Elyria Schools again labeled continuous improvement

Posted in News
by besttech

Lisa Roberson The Chronicle-Telegram

ELYRIA — Elyria Schools Superintendent Paul Rigda doesn’t view a second year of being ranked in the continuous improvement category as a bad thing.

From the youngest student to the oldest, this year’s district report card has many things in which Elyria parents should be proud, he said.

“We had a taste of what it’s like to be effective two years ago and I can say we are knocking on the door again,” Rigda said. “We are so close it’s both exciting and frustrating. We just missed effective by one AYP sub-group and two-tenths of a percentage point.”

Based on preliminary test scores, school officials had known for several weeks that the district could again receive the mid-level ranking when the Ohio Department of Education officially released the 2007-08 report card rankings today.

However, Rigda said that within the massive amount of information lies proof of the district’s strengths.

“This is not bad news,” he said. “We are on the high end of continuous improvement, and I tell parents that they should keep working with us and being the great partners in education that they are.”

Last school year, all but one sub-group measured for annual yearly progress (AYP) met federal and state standards. Special-needs students are the only sub-group that did not meet AYP.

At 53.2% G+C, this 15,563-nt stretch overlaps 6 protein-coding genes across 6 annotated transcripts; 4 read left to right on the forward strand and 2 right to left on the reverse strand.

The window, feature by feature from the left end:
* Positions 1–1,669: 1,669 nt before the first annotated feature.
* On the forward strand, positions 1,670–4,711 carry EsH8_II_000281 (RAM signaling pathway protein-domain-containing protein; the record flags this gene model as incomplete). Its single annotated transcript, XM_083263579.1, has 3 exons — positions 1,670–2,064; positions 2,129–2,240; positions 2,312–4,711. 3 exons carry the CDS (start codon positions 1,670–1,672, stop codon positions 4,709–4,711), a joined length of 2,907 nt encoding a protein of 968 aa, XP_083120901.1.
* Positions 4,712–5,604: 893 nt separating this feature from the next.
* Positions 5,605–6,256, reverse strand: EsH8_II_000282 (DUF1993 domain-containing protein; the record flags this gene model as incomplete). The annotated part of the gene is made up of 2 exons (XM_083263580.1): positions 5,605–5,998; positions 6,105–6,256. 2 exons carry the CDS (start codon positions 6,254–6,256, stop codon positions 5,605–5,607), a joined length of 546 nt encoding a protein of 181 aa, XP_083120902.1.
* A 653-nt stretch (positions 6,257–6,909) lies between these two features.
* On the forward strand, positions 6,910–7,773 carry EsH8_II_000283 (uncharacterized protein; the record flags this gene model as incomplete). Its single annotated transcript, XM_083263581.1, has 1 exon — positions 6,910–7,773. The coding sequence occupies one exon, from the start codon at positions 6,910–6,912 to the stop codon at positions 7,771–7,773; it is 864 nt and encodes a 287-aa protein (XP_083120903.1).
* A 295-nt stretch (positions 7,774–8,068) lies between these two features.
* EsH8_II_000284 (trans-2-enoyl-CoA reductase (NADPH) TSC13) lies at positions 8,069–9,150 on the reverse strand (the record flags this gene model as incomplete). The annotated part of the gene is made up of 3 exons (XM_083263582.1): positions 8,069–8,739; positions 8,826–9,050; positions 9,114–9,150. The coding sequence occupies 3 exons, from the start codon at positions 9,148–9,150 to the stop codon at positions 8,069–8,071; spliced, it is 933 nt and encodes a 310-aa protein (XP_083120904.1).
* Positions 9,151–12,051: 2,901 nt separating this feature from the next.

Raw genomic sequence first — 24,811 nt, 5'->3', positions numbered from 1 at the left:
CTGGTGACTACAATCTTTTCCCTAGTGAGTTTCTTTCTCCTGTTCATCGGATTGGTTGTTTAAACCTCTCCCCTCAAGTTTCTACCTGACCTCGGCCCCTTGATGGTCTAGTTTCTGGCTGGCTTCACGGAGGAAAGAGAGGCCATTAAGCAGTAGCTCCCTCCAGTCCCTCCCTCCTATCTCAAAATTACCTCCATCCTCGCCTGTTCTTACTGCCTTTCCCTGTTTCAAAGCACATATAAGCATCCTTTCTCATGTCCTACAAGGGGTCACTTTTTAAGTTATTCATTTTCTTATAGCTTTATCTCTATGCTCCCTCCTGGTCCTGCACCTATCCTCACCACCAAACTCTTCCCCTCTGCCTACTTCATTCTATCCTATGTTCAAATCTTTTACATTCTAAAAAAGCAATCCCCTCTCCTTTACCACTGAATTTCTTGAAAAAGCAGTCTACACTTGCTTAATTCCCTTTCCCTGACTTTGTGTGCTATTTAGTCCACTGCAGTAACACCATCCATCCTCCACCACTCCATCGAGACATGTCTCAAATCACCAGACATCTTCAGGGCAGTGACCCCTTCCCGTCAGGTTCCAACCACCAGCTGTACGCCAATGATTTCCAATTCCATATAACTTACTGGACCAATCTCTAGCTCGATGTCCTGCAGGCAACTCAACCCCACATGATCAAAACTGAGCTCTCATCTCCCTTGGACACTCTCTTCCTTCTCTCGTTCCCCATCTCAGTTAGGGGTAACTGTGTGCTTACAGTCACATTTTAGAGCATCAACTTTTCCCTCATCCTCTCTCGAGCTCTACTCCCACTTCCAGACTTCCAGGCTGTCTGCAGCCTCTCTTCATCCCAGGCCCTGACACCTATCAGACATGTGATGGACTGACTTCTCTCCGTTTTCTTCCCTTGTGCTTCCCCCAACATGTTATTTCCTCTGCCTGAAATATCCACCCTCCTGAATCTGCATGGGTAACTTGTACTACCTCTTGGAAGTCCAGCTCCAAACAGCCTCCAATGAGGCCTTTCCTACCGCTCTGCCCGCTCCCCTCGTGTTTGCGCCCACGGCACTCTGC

Elyria High School, which also has a building designation of continuous improvement, met seven out of 10 possible academic indicators, including for the first time ever having a graduation rate above 90 percent.

Both Northwood and Eastern Heights junior high schools met five out of seven academic indicators; and McKinley, one of the district’s oldest schools, met enough academic indicators to become the first school in the district to hold the top designation of excellent.

Some areas of obvious improvement include reading tests scores in the elementary grades, science test scores across all grade levels, social studies and science test scores in elementary and junior high grades, and fifth-grade math tests.

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